BRIDGETOWN, Barbados (CMC) — The Barbados-based Caribbean Climate Outlook Forum (CariCOF) is predicting that a “cool and less intense early dry season” will occur in the Caribbean.
In its December to February 2021 Caribbean Climate Outlook Newsletter, CariCOF said this is due to the presence of La Niña conditions, except in The Bahamas and Cuba. The dry season runs from about February to June.
La Niña refers to the large-scale cooling of the ocean surface temperatures in the central and eastern equatorial Pacific Ocean, coupled with changes in the tropical atmospheric circulation, namely winds, pressure and rainfall. It usually has the opposite impacts on weather and climate as El Niño, which is the warm phase of the so-called El Niño Southern Oscillation (ENSO).
“In Belize and the Islands, flooding, flash flood, landslide, rock fall and soil erosion potential will decrease from moderate in December to slight by January. In the Guianas, this potential will be high with an intense wet season” CariCOF noted.
It said that increasingly frequent, short dry spells are forecast — especially from Hispaniola westward — impacting unprotected crop farming and increasing wild fire potential.
Meanwhile, CariCOF says that from November 1, severe (or worse) shorter-term drought has developed in western Puerto Rico, but eased in previously affected areas.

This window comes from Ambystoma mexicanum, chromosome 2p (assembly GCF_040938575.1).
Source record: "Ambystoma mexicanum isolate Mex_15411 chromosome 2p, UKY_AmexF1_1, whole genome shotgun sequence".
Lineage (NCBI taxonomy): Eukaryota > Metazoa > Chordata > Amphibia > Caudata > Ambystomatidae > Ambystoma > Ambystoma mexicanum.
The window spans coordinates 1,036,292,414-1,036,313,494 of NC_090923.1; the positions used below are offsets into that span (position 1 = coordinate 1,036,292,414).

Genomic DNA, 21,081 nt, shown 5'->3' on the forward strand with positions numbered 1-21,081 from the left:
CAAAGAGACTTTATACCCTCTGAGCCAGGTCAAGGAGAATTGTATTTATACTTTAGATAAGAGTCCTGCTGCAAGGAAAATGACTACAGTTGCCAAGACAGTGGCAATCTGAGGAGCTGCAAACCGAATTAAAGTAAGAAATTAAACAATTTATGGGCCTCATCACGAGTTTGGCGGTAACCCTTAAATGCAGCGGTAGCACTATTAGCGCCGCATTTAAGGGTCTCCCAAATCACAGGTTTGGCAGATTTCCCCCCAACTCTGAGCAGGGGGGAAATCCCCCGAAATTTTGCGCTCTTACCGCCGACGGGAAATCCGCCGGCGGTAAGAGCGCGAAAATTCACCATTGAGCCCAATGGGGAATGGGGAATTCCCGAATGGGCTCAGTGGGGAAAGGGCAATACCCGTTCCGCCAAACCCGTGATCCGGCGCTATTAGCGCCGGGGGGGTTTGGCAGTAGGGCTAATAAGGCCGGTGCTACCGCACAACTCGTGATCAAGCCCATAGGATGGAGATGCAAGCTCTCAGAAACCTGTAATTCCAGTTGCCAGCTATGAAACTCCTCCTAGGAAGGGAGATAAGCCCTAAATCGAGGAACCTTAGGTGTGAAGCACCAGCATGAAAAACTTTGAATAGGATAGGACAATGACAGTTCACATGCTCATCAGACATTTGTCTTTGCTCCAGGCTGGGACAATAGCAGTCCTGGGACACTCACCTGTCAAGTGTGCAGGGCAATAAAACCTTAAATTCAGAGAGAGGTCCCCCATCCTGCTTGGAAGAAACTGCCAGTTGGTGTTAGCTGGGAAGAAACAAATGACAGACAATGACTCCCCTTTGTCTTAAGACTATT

“Long term drought should not be a significant concern in most affected areas by the end of May in most areas. However, at the end of May long term drought should evolve in southern parts of Belize and northwest Puerto Rico, and may possibly develop or persist in eastern Cuba, eastern Dominican Republic, and southeast Puerto Rico.
In a brief climate outlook, CariCof said that from March to May next year, the second half of the 2020-21 dry season – when water availability usually reaches its annual minimum – may still be influenced by La Niña.
“Wetter than usual conditions are likely in Barbados, Belize, the Guianas, Trinidad and Tobago and the Windward Islands. However, it may end up even drier than usual in much of the Greater Antilles.
“Frequent dry spells may impact crop production, though less so in the areas ending up wetter than usual. Temperatures usually remain comfortable through March, but tend to increase into the start of the heat season in April,” it added.